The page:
With a big management shakeup, Focus Features—the specialty distributor that brought audiences films like Brokeback Mountain and Eternal Sunshine of the Spotless Mind—is getting a more mainstream makeover, and that's sad news for film lovers.
Trade publications reported yesterday that the beloved CEO of Focus, James Schamus (pictured at right with Rosamund Pike), was being replaced by Peter Schessel of FilmDistrict, the company that has produced low-to-middlebrow fare in recent years like Olympus Has Fallen and The Rum Diary. The change means, as Pamela McClintock wrote in The Hollywood Reporter, that Focus will undergo a "personality change." Under Schamus Focus focused mainly on art house films, but now Universal, which owns the distributor, wants to "expand Focus' footprint," meaning it won't just focus on prestige fare.
This shift has seemed sadly inevitable for a while. As Kristopher Tapley wrote at HitFix, Focus was of a dying breed. "It hurts, but it seems the rule is you don't get to crank out that kind of an art house run and live too long to tell the tale," Tapley explained. "Indie/dependent divisions have been shuttering left and right for years. We lost Paramount Vantage. We lost Warner Independent."
But Schamus was something special. As Carlo Rotella pointed out in a 2010 profile in the New York Times Magazine, Schamus occupied a strange place in the industry. He was not only a businessman, but also a scholar, occupying a professorship at Columbia. "There really isn’t anyone else like Schamus," Rotella wrote. "There’s no precedent for a real academic — he’s a professor of professional practice in Columbia’s School of the Arts, a teacher and scholar who has served on the editorial board of Cinema Journal — to have a first-rate career as a writer, a producer and an executive in the film industry." Schamus knew how to honor the craft in his role as a CEO too, combining a mix of economic savvy and appreciation for filmmaking. "By controlling budgets and preselling international distribution rights to finance productions, Schamus can position artists to make the movies they really want to make, as long as they want to make movies that don’t cost too much and that he can sell," Rotella explained.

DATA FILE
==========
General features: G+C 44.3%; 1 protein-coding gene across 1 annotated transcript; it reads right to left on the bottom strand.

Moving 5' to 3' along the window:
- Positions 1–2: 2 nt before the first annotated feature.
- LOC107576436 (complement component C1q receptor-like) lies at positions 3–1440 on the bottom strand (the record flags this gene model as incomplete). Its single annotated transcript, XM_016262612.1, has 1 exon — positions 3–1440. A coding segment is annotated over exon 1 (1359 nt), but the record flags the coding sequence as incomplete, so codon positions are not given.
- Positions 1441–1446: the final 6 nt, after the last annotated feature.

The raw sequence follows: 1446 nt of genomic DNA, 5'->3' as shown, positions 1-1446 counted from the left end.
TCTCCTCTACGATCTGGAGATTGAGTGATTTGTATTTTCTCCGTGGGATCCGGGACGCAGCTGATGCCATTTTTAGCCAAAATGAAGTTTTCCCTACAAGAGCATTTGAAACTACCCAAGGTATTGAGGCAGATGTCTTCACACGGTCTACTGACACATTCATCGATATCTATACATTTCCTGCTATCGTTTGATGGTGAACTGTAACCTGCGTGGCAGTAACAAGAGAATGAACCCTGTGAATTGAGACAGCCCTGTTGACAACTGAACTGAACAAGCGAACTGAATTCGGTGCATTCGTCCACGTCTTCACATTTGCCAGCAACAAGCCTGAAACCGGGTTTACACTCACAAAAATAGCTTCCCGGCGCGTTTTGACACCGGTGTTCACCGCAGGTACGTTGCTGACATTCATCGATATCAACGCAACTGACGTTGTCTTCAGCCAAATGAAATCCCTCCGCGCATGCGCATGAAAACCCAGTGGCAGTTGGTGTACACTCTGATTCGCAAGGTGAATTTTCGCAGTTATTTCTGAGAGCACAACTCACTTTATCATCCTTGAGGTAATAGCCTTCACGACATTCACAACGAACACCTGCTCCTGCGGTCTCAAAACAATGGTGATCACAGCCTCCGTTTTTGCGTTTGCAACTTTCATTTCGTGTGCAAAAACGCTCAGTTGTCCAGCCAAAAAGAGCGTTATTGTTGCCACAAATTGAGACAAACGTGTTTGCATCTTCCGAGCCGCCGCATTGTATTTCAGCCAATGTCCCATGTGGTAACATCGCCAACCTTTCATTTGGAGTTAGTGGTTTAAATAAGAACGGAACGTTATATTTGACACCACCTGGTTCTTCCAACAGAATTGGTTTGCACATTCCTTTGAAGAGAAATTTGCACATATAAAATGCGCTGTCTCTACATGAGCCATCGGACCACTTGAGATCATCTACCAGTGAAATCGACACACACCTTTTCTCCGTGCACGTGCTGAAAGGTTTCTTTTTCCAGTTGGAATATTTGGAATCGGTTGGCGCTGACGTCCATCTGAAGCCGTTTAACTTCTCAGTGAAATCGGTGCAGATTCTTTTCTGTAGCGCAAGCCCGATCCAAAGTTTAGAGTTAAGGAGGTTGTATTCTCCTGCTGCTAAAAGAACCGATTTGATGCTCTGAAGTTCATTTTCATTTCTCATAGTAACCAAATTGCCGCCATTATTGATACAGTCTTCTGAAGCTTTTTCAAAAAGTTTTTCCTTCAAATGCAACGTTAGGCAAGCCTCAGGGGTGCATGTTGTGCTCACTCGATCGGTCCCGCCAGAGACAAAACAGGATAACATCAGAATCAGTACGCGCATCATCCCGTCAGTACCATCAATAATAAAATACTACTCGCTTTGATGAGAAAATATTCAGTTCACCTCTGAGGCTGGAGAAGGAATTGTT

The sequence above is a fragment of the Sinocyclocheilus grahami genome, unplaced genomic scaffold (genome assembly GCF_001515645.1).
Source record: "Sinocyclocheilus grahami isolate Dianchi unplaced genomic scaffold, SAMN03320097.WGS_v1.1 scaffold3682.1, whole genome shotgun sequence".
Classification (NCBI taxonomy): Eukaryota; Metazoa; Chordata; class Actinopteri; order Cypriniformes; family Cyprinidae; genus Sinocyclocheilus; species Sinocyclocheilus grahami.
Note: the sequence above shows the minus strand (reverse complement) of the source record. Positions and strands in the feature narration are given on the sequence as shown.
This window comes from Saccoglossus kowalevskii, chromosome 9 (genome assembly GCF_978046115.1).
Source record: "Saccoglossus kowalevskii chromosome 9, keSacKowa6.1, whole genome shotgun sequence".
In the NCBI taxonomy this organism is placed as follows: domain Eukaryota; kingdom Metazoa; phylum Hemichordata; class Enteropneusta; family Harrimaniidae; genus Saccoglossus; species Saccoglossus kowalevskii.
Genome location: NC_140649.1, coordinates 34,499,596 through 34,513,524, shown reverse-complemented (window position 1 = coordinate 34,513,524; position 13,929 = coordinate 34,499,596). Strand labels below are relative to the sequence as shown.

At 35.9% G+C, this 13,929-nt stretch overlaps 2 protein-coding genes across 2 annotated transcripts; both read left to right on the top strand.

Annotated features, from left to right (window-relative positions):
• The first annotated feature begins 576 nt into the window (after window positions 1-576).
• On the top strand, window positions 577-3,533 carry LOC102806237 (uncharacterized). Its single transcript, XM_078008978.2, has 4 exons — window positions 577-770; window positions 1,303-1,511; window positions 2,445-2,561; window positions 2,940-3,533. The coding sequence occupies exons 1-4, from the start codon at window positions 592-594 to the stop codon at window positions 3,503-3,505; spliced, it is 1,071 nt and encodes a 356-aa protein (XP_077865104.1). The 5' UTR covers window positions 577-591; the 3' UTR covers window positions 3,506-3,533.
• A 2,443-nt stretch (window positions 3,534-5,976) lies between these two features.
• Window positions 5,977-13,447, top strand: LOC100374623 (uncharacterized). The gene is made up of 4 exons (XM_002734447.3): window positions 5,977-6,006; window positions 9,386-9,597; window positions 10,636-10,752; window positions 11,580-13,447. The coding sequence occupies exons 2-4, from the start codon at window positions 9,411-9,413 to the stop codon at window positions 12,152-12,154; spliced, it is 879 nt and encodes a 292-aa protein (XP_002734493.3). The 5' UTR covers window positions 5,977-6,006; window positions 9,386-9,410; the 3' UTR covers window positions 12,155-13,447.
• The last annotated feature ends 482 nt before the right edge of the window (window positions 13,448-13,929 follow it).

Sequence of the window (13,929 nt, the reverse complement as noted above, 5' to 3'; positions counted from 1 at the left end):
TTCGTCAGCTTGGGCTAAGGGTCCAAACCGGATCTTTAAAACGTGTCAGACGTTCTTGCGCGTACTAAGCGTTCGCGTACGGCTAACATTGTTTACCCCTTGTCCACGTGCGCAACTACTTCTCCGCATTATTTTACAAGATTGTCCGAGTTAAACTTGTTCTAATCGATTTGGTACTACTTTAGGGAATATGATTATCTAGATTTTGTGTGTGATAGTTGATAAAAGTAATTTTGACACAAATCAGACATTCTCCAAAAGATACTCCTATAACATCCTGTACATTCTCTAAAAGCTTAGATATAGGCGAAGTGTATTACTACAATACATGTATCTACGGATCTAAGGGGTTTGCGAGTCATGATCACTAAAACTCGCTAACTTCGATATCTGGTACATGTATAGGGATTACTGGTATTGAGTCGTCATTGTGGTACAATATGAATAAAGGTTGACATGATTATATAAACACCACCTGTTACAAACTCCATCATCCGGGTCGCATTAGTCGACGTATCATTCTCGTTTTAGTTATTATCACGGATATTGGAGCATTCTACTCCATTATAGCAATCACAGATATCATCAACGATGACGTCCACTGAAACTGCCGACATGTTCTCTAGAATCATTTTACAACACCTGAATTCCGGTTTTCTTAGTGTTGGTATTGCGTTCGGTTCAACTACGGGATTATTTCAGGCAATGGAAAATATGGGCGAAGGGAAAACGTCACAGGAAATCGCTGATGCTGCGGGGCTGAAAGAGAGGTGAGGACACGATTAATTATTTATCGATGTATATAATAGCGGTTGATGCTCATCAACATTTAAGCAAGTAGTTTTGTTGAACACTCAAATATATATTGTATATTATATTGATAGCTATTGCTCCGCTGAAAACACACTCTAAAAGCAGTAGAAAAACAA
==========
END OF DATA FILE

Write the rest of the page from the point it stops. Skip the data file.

That's not to say Focus Features' run was entirely successful. Last year its awards-bait films like Anna Karenina, Hyde Park on Hudson, and Promised Land didn't get much love from critics and were mostly ignored come Oscar time. Promised Land bombed at the box office, as did this year's more mainstream Tina Fey/Paul Rudd romantic comedy Admission. (At least last year they had a huge success in Wes Anderson's Moonrise Kingdom.) It was another mixed bag in 2011, with the critical and box office flop One Day offsetting the minor success of the Oscar-winning fan favorite Beginners. This year, the company is hoping for success with Matthew McConaughey's AIDS drama Dallas Buyers Club, but that's pretty much all they've got in terms of awards hope, unless the underrated The Place Beyond the Pines gets some sort of miraculous second wind.
And it's not that Schessel's FilmDistrict, in its short life, hasn't put out impressive films with some art house cred. There's Drive, Looper, Safety Not Guaranteed, and In the Land of Blood and Honey. Spike Lee's Oldboy remake is opening in November. It's just that Schessel has mixed those releases with junky horror and action titles like Olympus Has Fallen, Lockout, and the Insidious series. All things considered, Tapley doesn't think the change is that bad, writing that "a mixture of specialty and wide releases is a smart approach and, at the end of the day, it might provide an even better opportunity for specialty product to find its way at Focus as some of the other product (in theory) proves more profitable."
Even so, the change stings a bit when you realize what Focus Features used to be.
This article is from the archive of our partner The Wire.